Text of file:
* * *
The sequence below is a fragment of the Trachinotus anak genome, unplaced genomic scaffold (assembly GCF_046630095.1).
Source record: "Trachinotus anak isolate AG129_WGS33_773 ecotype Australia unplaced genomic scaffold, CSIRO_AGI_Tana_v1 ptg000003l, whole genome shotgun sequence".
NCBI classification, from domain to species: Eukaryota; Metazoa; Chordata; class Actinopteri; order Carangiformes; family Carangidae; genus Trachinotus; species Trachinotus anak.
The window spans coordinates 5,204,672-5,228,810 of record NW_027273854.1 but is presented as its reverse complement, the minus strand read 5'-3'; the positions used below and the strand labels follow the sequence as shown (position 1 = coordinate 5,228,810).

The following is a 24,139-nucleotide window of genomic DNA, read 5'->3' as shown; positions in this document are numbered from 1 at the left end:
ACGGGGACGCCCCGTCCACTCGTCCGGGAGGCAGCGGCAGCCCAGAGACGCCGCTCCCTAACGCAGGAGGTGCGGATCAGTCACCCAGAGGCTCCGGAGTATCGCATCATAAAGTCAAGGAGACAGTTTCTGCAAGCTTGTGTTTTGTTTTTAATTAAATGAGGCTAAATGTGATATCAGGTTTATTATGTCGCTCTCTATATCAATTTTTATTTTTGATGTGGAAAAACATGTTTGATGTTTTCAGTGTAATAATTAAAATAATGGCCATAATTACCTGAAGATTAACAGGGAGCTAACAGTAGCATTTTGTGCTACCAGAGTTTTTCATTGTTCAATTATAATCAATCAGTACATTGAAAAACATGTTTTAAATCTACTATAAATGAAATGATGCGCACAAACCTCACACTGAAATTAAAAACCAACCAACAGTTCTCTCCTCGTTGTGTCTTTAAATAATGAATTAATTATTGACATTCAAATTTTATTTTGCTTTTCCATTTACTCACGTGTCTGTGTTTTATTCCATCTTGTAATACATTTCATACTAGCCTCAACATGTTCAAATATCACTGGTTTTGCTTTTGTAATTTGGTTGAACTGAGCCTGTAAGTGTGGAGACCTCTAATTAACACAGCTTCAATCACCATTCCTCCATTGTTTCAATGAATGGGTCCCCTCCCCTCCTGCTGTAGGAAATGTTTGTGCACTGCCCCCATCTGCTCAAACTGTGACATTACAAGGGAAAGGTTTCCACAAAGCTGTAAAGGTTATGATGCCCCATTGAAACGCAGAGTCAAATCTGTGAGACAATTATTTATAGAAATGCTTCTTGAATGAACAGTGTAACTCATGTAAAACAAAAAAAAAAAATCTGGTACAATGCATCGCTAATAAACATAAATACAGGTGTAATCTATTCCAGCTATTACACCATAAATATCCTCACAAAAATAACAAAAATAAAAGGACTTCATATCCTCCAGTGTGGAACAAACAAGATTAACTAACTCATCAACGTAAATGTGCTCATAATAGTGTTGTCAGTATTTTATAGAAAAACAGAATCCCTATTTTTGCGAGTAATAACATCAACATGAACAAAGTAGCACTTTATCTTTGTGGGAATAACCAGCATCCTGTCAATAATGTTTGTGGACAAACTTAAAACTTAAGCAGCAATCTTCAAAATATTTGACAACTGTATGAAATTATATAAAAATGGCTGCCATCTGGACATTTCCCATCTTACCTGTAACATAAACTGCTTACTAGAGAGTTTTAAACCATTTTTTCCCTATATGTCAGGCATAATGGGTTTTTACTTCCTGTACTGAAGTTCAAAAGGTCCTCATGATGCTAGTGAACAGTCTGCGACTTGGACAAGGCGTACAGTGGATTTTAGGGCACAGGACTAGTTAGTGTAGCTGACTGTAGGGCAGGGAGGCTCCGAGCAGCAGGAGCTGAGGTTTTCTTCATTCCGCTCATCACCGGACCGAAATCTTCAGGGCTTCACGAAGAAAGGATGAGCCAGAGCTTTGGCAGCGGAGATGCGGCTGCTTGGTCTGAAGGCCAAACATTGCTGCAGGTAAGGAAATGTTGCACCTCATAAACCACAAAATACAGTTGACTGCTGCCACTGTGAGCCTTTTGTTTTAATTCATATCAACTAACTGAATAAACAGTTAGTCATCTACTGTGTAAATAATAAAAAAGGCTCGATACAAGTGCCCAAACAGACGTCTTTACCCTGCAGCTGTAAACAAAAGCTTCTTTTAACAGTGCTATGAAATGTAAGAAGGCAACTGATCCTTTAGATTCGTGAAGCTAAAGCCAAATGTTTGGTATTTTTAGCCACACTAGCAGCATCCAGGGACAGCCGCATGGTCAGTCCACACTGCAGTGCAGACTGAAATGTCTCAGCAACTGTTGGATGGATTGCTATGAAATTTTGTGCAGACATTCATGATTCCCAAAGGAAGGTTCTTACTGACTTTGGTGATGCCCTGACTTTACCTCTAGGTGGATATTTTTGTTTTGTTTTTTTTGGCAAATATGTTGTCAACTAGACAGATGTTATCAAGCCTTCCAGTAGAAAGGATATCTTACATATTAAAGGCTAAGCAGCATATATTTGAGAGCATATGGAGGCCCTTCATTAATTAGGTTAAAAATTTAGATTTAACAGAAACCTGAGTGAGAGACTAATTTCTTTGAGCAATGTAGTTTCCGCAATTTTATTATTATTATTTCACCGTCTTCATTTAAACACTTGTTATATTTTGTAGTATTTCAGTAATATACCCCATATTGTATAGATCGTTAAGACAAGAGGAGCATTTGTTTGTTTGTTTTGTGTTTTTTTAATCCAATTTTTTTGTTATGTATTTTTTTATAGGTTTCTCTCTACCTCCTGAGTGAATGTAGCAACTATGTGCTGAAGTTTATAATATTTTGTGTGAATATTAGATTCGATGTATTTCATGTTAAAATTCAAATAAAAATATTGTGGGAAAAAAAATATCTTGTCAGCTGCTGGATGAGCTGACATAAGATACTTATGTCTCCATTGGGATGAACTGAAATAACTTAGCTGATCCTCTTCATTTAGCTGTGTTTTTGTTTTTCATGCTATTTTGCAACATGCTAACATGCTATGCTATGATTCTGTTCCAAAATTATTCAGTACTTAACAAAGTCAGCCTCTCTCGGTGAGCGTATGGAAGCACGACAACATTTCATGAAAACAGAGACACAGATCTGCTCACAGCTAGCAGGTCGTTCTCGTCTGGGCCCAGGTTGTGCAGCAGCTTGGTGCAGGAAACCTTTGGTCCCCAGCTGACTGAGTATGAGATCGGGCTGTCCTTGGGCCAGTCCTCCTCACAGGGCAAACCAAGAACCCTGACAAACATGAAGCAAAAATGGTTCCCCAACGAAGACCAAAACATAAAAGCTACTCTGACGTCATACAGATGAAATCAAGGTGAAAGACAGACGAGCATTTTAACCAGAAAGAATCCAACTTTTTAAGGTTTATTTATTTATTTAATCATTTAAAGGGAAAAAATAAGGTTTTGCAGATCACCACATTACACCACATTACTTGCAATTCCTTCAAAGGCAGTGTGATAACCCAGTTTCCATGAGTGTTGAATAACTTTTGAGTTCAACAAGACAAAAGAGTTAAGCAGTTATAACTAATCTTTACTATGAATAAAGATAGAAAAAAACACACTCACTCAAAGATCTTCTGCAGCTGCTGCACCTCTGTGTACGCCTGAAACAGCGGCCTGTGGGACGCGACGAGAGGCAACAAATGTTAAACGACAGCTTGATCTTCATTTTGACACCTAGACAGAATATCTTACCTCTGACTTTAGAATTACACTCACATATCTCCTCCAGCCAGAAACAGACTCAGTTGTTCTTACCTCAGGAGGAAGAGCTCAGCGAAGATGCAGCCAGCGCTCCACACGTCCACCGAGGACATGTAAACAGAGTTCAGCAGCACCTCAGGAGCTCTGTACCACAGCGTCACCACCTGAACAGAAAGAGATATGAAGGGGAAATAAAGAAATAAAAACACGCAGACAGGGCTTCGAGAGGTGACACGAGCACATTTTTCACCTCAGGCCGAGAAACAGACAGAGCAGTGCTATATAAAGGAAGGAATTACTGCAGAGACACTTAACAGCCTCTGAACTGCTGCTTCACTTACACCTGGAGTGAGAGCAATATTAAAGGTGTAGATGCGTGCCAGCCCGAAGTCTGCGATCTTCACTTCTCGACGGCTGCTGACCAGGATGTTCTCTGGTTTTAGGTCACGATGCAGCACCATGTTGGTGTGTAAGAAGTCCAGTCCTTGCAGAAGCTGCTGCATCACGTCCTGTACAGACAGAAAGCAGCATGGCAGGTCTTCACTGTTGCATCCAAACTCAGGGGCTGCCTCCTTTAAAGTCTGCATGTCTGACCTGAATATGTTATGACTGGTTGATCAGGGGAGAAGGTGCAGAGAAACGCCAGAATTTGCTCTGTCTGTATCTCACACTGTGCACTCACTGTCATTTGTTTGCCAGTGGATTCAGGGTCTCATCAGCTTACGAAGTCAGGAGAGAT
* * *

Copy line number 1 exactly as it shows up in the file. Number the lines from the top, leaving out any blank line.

The sequence below is a fragment of the Trachinotus anak genome, unplaced genomic scaffold (assembly GCF_046630095.1).